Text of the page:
How to make mental health a priority in 2022, according to Ceridian's CHRO

Pandemic may be in the rear-view window, but mental health concerns are still rising

How to make mental health a priority in 2022, according to Ceridian's CHRO

Moving into 2022, two thirds of employees are optimistic about their work life – that’s according to new research released this week from Ceridian. However, despite this positivity, 37% of workers said they’d like to see their employers prioritize enhanced mental health benefits this year.

Mental health as a priority

Mental health concerns have skyrocketed since the pandemic, with cases of depression and isolation rising across Canada. While the immediate danger of COVID may well be over, the aftereffects the pandemic’s had on psychological wellbeing are only just coming to the fore. Speaking to HRD, Ceridian’s CHRO, Susan Tohyama, revealed how HR leaders can do more to supercharge their mental health benefits plan.

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“There are many steps employers can take to invest more in mental health benefits,” she explained. “A great place to start is to encourage a culture of flexibility. By this I mean create a culture where employees have the freedom for a true work-life blend.

"There are so many factors at play at the intersection of employees’ personal and professional lives, magnified by the challenges of the last few years. To give employees the space to thrive in their personal lives, organizations should consider implementing more flexible work hours and time away from work programs – not only will this create a happier, more focused and productive workforce, but will also help organizations to better attract and retain their talent.”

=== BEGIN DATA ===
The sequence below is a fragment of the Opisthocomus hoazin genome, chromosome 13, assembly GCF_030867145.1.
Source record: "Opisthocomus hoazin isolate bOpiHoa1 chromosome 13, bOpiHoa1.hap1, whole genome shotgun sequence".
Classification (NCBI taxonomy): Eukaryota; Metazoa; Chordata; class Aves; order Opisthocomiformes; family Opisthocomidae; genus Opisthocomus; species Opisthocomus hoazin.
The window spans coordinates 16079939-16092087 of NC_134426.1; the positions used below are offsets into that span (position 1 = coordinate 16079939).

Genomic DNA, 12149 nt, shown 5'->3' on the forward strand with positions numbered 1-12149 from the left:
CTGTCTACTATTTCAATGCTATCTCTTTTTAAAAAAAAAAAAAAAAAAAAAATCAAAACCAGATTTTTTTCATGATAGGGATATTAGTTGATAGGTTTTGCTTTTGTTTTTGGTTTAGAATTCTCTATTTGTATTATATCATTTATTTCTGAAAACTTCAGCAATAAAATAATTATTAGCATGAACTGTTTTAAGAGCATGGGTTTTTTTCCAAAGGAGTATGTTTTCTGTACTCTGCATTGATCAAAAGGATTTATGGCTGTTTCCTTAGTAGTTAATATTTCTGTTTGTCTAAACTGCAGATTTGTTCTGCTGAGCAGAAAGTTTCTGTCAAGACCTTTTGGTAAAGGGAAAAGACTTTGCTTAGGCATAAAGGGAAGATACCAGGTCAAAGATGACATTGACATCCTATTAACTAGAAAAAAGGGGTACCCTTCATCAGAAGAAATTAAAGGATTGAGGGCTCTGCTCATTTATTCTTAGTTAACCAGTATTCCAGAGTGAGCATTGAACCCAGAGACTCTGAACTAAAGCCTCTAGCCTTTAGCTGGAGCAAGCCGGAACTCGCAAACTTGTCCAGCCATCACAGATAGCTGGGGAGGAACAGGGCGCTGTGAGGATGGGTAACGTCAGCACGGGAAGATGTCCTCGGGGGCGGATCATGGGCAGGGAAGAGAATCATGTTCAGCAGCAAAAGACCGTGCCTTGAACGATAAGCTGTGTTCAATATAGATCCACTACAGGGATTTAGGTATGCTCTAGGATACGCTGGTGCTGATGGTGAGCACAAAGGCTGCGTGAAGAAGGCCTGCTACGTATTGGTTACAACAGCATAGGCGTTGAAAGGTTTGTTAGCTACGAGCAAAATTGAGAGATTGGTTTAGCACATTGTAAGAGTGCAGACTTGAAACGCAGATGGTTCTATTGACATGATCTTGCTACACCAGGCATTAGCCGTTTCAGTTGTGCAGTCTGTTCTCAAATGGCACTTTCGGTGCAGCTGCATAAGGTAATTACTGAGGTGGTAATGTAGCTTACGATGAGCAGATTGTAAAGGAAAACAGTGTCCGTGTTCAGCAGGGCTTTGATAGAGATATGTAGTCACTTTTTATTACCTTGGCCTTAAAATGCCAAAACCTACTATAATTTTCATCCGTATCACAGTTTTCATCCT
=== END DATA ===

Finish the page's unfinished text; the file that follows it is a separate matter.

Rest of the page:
Financial worries

Another area of concern highlighted in Ceridian’s research was financial health. Again, COVID took quite the toll on personal finances, leading many employees into debt or, at the very least, concern over their dwindling savings. The research found that 31% of employees would like to see their employers prioritize enhanced financial wellness offerings, such as access to earned wages at any time and retirement planning. Moving into 2022, financial health has never been more important. As Tohyama told HRD, it’s incumbent on HR leaders to place more focus on the monetary worries and anxieties of their people post-pandemic.

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“Financial stress and anxiety in workers can translate into higher costs for employers when it comes to higher-than-average health care costs, lost productivity, increased absenteeism, and lower engagement,” she said. “Supporting financial health and wellness is a critical piece of the overall employee experience and something forward-thinking employers are beginning to embrace in a meaningful way.”

How are you supporting your employees’ mental and financial health in 2022? Tell us in the comments.

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